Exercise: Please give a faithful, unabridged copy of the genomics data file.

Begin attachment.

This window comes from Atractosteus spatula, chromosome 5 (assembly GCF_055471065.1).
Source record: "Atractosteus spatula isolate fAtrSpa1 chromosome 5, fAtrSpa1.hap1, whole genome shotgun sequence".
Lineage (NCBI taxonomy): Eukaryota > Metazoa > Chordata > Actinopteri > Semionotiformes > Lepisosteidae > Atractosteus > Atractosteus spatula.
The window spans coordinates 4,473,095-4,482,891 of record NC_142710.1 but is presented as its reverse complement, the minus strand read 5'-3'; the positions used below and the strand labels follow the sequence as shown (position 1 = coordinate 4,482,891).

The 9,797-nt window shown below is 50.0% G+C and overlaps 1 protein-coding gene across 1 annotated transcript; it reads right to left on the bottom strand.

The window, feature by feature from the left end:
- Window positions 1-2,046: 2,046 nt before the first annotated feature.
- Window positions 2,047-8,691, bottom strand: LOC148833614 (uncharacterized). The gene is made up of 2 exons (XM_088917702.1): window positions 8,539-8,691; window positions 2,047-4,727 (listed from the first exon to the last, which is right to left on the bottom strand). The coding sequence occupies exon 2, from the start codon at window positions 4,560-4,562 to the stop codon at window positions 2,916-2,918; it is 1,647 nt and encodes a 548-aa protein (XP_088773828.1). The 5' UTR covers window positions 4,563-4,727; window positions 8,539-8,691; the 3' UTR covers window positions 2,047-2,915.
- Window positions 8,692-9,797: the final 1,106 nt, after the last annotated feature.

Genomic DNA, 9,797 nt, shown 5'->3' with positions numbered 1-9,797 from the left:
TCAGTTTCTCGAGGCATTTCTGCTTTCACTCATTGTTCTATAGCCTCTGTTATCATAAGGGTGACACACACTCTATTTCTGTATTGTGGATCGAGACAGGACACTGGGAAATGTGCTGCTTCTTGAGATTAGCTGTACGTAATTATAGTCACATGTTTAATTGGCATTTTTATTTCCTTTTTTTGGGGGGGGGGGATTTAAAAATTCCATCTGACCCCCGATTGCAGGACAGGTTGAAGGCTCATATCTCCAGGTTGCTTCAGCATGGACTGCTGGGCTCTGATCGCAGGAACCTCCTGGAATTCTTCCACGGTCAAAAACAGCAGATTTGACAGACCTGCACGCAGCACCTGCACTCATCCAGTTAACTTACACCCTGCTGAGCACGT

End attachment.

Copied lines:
This window comes from Atractosteus spatula, chromosome 5 (assembly GCF_055471065.1).
Source record: "Atractosteus spatula isolate fAtrSpa1 chromosome 5, fAtrSpa1.hap1, whole genome shotgun sequence".
Lineage (NCBI taxonomy): Eukaryota > Metazoa > Chordata > Actinopteri > Semionotiformes > Lepisosteidae > Atractosteus > Atractosteus spatula.
The window spans coordinates 4,473,095-4,482,891 of record NC_142710.1 but is presented as its reverse complement, the minus strand read 5'-3'; the positions used below and the strand labels follow the sequence as shown (position 1 = coordinate 4,482,891).

The 9,797-nt window shown below is 50.0% G+C and overlaps 1 protein-coding gene across 1 annotated transcript; it reads right to left on the bottom strand.

The window, feature by feature from the left end:
- Window positions 1-2,046: 2,046 nt before the first annotated feature.
- Window positions 2,047-8,691, bottom strand: LOC148833614 (uncharacterized). The gene is made up of 2 exons (XM_088917702.1): window positions 8,539-8,691; window positions 2,047-4,727 (listed from the first exon to the last, which is right to left on the bottom strand). The coding sequence occupies exon 2, from the start codon at window positions 4,560-4,562 to the stop codon at window positions 2,916-2,918; it is 1,647 nt and encodes a 548-aa protein (XP_088773828.1). The 5' UTR covers window positions 4,563-4,727; window positions 8,539-8,691; the 3' UTR covers window positions 2,047-2,915.
- Window positions 8,692-9,797: the final 1,106 nt, after the last annotated feature.

Genomic DNA, 9,797 nt, shown 5'->3' with positions numbered 1-9,797 from the left:
TCAGTTTCTCGAGGCATTTCTGCTTTCACTCATTGTTCTATAGCCTCTGTTATCATAAGGGTGACACACACTCTATTTCTGTATTGTGGATCGAGACAGGACACTGGGAAATGTGCTGCTTCTTGAGATTAGCTGTACGTAATTATAGTCACATGTTTAATTGGCATTTTTATTTCCTTTTTTTGGGGGGGGGGGATTTAAAAATTCCATCTGACCCCCGATTGCAGGACAGGTTGAAGGCTCATATCTCCAGGTTGCTTCAGCATGGACTGCTGGGCTCTGATCGCAGGAACCTCCTGGAATTCTTCCACGGTCAAAAACAGCAGATTTGACAGACCTGCACGCAGCACCTGCACTCATCCAGTTAACTTACACCCTGCTGAGCACGT